A Ukrainian teacher who was forced to leave her country to protect her children in the wake of the Russian invasion, has praised the ‘amazing’ people of Bradninch, near Cullompton, for welcoming her family into their community.
Oksana Holubenko, 38, made the difficult journey with her two children Alex, 11 and Uliana, three, from Western Ukraine to England last June, under the Homes for Ukraine scheme.
The Government scheme is managed locally us and so far thousands of people have willingly opened their doors to 1,800 Ukrainian nationals fleeing from the Russian onslaught.
And while the area they lived in was comparatively safe when compared to the capital Kyiv, the frequent air raid sirens was a constant reminder of the dangers, and Oksana says they spent most of those first few weeks in shelters:
“We were all desperate, frightened and hopeless during those first weeks after the war started,” she said. “I will never forget the 24th of February morning, when the first bombs fell over Kyiv. Nobody will ever forget it.
“This was very scary, especially for Uliana.”
Making the decision to leave her home, and the country she loves, was difficult particularly given that her brother and parents are still in the country, as is her husband, who serves in the armed forces.
“They are very happy that my children and I are in a safe place,” she said. “They, like all other people who remain, suffer from regular power cuts and sirens. But they say they’ve lived enough and are not going to leave the country.”
She adds: “The most important thing for me is the safety of my family. Every day, every single minute a family loses the life of one its members. As any parent will know if your children are safe and happy, then everything feels so much better.”
And happy they are. After landing in Luton, their host family met them and gave them a lift to Devon as they were aware how difficult it was to have such a long journey for the children.
They arrived in Devon to be greeted by their host family, Arthur Victor and Patricia Jane Ebdon.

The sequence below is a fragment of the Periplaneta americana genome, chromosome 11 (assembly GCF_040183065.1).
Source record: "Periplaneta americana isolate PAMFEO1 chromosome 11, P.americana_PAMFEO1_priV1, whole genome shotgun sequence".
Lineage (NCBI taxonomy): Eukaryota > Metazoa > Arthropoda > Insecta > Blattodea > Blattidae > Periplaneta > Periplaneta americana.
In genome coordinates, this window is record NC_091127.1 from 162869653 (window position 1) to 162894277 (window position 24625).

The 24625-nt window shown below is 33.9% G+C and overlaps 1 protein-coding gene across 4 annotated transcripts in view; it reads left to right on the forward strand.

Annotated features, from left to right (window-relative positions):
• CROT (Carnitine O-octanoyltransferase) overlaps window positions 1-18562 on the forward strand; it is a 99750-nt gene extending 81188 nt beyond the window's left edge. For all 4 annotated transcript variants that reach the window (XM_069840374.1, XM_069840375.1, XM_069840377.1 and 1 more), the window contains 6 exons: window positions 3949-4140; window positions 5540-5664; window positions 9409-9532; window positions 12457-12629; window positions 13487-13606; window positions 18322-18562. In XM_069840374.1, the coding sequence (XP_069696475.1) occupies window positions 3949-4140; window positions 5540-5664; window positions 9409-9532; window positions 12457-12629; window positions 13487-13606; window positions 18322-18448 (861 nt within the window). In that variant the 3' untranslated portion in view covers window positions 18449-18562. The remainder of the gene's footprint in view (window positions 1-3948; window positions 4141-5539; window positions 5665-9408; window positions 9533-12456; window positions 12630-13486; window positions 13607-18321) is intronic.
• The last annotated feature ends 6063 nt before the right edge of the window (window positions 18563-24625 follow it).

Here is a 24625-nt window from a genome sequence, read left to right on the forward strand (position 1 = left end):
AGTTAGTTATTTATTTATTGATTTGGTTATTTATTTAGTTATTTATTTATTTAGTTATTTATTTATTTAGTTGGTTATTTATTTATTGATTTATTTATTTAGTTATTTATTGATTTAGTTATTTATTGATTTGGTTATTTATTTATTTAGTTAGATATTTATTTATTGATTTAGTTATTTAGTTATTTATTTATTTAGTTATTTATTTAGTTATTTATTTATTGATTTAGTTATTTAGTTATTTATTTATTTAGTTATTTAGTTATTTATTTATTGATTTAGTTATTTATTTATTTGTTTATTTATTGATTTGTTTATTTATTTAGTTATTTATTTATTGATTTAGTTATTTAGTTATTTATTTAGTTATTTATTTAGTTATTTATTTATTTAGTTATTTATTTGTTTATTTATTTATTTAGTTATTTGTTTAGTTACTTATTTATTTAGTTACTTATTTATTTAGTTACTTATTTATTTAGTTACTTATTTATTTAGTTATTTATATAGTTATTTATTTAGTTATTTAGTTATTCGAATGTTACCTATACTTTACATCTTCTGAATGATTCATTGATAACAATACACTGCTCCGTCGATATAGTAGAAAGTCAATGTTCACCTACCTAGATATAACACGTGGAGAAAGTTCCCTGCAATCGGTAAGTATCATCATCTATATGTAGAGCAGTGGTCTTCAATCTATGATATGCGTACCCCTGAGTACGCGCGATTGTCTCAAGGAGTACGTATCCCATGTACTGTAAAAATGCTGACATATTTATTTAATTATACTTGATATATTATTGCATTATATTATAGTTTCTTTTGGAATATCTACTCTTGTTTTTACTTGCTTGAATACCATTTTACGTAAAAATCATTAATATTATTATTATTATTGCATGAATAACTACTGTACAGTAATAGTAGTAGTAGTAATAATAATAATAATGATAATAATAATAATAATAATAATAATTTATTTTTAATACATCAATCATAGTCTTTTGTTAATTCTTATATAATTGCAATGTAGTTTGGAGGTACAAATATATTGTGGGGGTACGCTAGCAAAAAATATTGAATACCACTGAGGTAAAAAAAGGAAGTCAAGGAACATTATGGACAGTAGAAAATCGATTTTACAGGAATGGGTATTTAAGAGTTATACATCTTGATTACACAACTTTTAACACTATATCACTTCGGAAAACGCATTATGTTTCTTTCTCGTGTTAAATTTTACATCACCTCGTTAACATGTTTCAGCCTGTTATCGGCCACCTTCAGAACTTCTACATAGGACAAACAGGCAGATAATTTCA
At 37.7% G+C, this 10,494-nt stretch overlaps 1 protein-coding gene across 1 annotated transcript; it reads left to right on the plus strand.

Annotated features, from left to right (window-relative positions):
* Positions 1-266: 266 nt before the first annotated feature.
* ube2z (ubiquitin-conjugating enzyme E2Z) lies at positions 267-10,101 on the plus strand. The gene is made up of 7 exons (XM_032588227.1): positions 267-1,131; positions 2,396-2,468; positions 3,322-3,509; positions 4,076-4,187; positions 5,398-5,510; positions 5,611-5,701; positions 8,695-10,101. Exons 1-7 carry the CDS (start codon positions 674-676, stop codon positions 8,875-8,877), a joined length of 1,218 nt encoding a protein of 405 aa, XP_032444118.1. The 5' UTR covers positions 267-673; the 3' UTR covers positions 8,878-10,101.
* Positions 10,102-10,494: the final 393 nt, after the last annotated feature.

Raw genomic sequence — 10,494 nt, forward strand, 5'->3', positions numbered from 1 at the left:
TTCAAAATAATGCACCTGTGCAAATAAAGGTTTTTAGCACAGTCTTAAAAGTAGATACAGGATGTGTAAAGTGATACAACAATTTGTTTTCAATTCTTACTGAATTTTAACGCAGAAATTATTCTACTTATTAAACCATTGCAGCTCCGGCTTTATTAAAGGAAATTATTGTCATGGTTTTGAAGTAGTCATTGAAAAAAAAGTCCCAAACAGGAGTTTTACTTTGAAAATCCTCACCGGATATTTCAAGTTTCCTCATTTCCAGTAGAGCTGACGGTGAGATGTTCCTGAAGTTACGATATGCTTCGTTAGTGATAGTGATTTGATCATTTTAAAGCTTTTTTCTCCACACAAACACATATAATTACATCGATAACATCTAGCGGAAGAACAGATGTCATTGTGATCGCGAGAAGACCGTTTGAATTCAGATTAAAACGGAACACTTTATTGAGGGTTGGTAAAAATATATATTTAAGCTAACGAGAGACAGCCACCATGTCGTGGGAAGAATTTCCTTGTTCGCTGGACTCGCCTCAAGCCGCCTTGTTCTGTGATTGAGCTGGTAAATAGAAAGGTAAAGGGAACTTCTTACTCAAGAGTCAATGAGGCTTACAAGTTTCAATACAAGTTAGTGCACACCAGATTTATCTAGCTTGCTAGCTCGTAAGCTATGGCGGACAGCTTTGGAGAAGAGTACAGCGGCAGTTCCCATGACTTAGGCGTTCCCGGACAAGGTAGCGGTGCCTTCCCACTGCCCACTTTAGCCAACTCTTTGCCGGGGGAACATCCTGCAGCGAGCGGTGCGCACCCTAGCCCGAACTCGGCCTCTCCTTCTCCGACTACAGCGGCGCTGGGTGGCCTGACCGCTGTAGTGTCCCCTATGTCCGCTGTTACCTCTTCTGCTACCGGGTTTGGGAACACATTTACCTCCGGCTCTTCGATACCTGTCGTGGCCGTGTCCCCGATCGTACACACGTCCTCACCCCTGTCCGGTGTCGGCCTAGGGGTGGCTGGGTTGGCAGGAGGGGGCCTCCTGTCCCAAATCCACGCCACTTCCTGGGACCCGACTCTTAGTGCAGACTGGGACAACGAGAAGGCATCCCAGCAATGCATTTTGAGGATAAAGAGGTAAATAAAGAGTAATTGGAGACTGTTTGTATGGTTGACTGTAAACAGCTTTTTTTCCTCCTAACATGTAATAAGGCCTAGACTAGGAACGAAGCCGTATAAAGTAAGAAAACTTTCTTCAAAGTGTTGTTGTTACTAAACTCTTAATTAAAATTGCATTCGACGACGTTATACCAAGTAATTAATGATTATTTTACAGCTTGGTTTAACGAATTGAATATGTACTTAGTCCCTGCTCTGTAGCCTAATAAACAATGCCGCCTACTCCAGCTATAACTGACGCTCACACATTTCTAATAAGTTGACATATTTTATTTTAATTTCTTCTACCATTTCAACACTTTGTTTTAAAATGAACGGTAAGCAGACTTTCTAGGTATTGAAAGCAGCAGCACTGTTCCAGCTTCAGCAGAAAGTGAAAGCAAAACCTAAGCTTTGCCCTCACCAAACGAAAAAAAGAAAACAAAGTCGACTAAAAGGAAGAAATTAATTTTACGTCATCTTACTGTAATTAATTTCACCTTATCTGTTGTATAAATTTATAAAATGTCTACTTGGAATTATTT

Uliana now attends pre-school in Cullompton and Alex, who turns 11 this week, for settled into village and school life very quickly:
“He finds it very exciting. Alex is up and ready to go to school far earlier than he needs to be,” she says. “He has made friends and loves being here.
“He is engaged in school life so much, takes part in different after school clubs and plays for Bradninch football team.”
Oksana is effusive in her praise for their host family: “They are the most wonderful, supportive, helpful, sensitive and loving family I have ever met. After my own family of course!
“They let us live in their amazing house with a wonderful garden. From the very first day we are here, we never felt that it is not our home.”
She adds: “I have never thought I would have found another family in completely different country, but it is true.
“My children love them like their own granny and grandad as they have missed their own ones so much. And I am sure Vic and Pat love them back as much. I share all the news with them and always get the support we need. We are very lucky to have this family as our hosts and close friends now.”
As for Oksana? As a qualified ESOL tutor of more than 12-years’ experience, she is putting her skills to good use, tutoring Ukrainian students and working as an education support teacher for us.
“Life here is wonderful,” she says. “I adore the culture and people, and always loved my job, so that is amazing to have the opportunity to continue to help people from my country to learn English and improve my own.”
She misses her family but speaks to her husband as often as she can and says she is lucky to live in such a picturesque, quiet village with its ‘amazing’ people.
Oksana turns to thoughts about the war in her country: “I hope that the world will understand one day, that if we don’t stop Russia today, the next day it can invade into your country.
“They don’t have any morality or understanding of what is wrong or right. I feel sorry for those who are left behind, who are suffering especially in the East and South of Ukraine.”
Drawing parallels with the current Russian regime and the rise of Nazism in the 1930s she said:
“All the countries who remember the two world wars and all the horror and despair they left after.
“Given all the suffering, the damage caused, and the lives lost in Ukraine, we all should remember how those two previous wars had begun and take a historical lesson from it.
“Nobody knows for sure what our future is, but I do believe in our victory and that Ukraine is going to be a democratic, prosperous, successful and developed country.
“But it will take a long time to recover economically, mentally and politically after all the damage Russia has done and keeps doing every day.”